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Labor Fights Back - San Francisco's LaborFest

Original post made by Carol Brouillet, Barron Park, on Jun 29, 2011

For eighteen years, Labor Fest, an annual labor cultural arts festival, has commemorated the 1934 General Strike. This year’s Labor Fest, entitled, “Labor Fights Back From Egypt to Wisconsin and San Francisco” will also commemorate the 150th anniversary of the US civil war and the role of slavery in California, the 125th anniversary of May Day, and the 100th anniversary of the Triangle Fire In New York where 146 mostly immigrant Jewish and Italian garment workers perished in a fire.

The month long festival begins July 2nd and concludes on July 31st and will include the Film Works United Festival, theatrical and musical performances, a Book Fair and labor history cultural walks, and presentations. At a time when history, reality, labor is under constant attack from the corporate press, the stories and histories of struggle, resistance, the triumphs of collective actions, solidarity, the human spirit over injustice, tyranny and fascism deserve our attention. This festival has expanded to Japan, Korea, Argentina, Turkey internationally. This festival is also the largest labor cultural arts festival in the United States.

A founder of Labor Fest, Steve Zeltzer is also a founder of the Labor Video Project and has been producing labor video documentaries since 1983. Some of them such as “Halfway To Hell, The Workers and Unions That Built The Golden Gate Bridge” narrated by Danny Glover have been on PBS and KQED in San Francisco. He produces a bi-weekly show called “Labor On The Job” which is the longest running labor television show in the United States and has helped establish an bi-annual labor communication media conference called LaborTech. Steve Zeltzer’s films, television programs, events, and LaborFest bring to light the rich history of the labor movement, as well as the current struggles taking place between workers, people and giant corporations in collusion with government officials. The forty-four page program describing the calendar of this year’s events, films, theatrical performances, walking tours is an education in itself.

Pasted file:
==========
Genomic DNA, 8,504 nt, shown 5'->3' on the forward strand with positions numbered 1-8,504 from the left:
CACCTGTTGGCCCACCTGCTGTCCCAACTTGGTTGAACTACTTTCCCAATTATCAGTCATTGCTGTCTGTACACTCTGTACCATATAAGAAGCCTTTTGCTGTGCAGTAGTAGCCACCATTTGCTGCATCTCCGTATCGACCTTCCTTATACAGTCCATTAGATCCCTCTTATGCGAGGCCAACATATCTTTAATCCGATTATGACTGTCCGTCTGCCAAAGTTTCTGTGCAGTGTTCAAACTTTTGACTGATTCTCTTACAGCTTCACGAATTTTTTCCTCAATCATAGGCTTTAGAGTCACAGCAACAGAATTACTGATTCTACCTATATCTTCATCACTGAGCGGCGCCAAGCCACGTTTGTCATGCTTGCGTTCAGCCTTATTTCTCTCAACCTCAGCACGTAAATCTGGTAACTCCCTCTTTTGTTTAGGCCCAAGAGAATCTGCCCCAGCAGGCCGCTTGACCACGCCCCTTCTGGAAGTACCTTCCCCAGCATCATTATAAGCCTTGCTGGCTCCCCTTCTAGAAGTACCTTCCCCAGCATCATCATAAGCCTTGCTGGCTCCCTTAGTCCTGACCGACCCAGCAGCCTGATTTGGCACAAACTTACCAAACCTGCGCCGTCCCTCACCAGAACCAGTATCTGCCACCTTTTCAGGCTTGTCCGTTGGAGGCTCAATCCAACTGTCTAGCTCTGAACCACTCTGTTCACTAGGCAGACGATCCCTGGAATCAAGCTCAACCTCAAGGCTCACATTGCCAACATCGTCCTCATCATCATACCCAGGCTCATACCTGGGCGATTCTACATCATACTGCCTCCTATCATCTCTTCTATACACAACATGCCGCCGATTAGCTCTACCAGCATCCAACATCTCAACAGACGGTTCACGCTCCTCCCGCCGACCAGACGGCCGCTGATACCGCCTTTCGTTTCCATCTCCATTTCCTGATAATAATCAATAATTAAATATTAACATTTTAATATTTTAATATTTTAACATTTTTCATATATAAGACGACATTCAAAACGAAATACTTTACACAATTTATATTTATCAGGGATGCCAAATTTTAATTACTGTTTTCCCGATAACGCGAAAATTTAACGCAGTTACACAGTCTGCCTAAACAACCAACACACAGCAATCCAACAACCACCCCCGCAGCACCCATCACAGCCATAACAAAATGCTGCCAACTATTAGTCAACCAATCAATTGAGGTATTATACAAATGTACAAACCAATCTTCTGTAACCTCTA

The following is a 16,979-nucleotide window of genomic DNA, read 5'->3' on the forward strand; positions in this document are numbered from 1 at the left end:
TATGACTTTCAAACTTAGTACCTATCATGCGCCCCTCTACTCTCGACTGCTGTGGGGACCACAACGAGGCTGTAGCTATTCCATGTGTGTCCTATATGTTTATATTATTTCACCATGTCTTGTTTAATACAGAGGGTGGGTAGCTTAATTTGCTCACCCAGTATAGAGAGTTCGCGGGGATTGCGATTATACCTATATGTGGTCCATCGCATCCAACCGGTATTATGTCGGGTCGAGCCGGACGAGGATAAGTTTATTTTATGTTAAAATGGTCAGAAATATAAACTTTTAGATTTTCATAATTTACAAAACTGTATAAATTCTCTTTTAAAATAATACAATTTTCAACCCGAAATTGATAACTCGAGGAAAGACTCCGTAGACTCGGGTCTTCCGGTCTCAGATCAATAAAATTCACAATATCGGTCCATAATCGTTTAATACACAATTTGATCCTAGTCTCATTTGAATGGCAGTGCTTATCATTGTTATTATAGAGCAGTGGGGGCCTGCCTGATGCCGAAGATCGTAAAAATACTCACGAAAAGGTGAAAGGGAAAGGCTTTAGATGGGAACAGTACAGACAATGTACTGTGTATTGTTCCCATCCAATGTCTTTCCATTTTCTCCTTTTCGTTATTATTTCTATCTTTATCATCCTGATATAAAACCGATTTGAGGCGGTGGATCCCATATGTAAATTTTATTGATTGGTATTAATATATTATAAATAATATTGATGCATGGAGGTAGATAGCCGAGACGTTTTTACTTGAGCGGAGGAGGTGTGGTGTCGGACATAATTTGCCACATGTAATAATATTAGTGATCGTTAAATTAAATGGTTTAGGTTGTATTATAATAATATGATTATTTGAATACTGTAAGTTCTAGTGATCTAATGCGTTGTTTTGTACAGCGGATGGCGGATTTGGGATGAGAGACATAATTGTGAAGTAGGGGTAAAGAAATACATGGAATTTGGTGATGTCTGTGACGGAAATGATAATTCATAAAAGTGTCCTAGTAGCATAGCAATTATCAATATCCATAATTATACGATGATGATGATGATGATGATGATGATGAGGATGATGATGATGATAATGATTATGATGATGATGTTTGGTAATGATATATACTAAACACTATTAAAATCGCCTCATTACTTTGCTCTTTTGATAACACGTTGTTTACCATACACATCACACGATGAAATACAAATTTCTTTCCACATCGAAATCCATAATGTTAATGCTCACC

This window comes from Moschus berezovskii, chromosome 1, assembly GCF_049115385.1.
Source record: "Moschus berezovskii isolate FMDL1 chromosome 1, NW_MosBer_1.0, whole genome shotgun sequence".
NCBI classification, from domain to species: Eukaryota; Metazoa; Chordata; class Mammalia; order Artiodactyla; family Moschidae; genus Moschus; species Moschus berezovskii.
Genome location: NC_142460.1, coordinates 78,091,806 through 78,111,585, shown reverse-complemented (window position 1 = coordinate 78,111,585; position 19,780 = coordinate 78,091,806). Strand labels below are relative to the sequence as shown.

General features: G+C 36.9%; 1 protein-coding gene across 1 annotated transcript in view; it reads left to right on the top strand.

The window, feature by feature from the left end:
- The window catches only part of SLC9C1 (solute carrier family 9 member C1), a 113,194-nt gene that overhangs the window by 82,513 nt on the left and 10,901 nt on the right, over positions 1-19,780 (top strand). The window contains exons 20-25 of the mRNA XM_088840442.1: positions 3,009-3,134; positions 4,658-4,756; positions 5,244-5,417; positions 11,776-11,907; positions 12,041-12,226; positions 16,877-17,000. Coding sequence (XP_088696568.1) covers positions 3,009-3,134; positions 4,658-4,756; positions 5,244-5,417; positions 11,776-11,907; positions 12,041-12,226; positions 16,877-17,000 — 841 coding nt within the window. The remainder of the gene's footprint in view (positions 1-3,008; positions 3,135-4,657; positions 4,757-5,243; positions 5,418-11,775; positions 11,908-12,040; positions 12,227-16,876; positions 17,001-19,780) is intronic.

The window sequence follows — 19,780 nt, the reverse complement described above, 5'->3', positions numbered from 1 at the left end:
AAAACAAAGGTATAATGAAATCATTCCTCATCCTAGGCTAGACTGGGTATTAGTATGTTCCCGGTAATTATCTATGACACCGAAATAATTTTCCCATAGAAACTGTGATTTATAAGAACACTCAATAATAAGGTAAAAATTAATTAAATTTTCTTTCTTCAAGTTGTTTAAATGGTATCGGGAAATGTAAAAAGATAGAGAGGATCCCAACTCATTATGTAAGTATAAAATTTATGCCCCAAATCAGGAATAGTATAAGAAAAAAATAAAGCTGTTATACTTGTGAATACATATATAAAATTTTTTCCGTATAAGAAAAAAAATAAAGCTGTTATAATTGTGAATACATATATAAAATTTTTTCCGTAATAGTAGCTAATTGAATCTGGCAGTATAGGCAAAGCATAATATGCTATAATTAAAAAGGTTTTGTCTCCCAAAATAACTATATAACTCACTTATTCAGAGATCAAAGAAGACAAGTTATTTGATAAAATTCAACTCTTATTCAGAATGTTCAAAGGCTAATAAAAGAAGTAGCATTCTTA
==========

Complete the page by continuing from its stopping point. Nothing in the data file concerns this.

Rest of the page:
LaborFest was first established to commemorate the San Francisco general strike of 1934 which was a major turning point for working people, not only in San Francisco, but in the Bay Area, as multitudes joined unions for the first time in the midst of the Great Depression. California and the nation, again face high unemployment, coordinated attacks upon basic workers rights from collective bargaining, to health and safety regulations, pensions, Social Security, even child labor. The right to education is being threatened and workers scapegoated for the decline in the economy, while the rich amass staggering wealth, transferring debts off the books of speculators onto the taxpayers.

This year LaborFest will also honor the 125th anniversary of May Day, which began in Chicago in 1886 when 35,000 people walked off their job in a concerted effort for an eight hour work day. Under current conditions, workers are often working two to three jobs, in order to survive and support their families.

Globalization, militarization, technological innovations have greatly enhanced corporate power, threatening severe environmental and social destruction. The increased threat has forced and prompted new alliances between workers and people throughout the world, struggling for human rights, healthy food, air, water, shelter, livelihoods, futures for themselves and their children. The hard earned gains of centuries are under onslaught from a new form of feudalism.

Labor Fights Back – San Francisco’s LaborFest will be the theme of June 30, 2011’s Community Currency Radio Show with guest, Steve Zeltzer on the Progressive Radio Network, hosted by Carol Brouillet.

Comments (2)

Like this comment
Posted by Kevin
a resident of Midtown
on Jun 29, 2011 at 2:04 pm

Hey Carole: Will you be handing out pamphlets about how the U.S. government conspired to blow up WTC7?

Like this comment
Posted by Walter_E_Wallis
a resident of Midtown
on Jun 29, 2011 at 2:06 pm

Walter_E_Wallis is a registered user.

How about celebrating the right to join a union or not? Without compulsory membership, unions would be more interested in the workers and less interested in political campaigns. The best trade union I ever belonged to was District 50, UMWA, an open shop union with about 75% membership.

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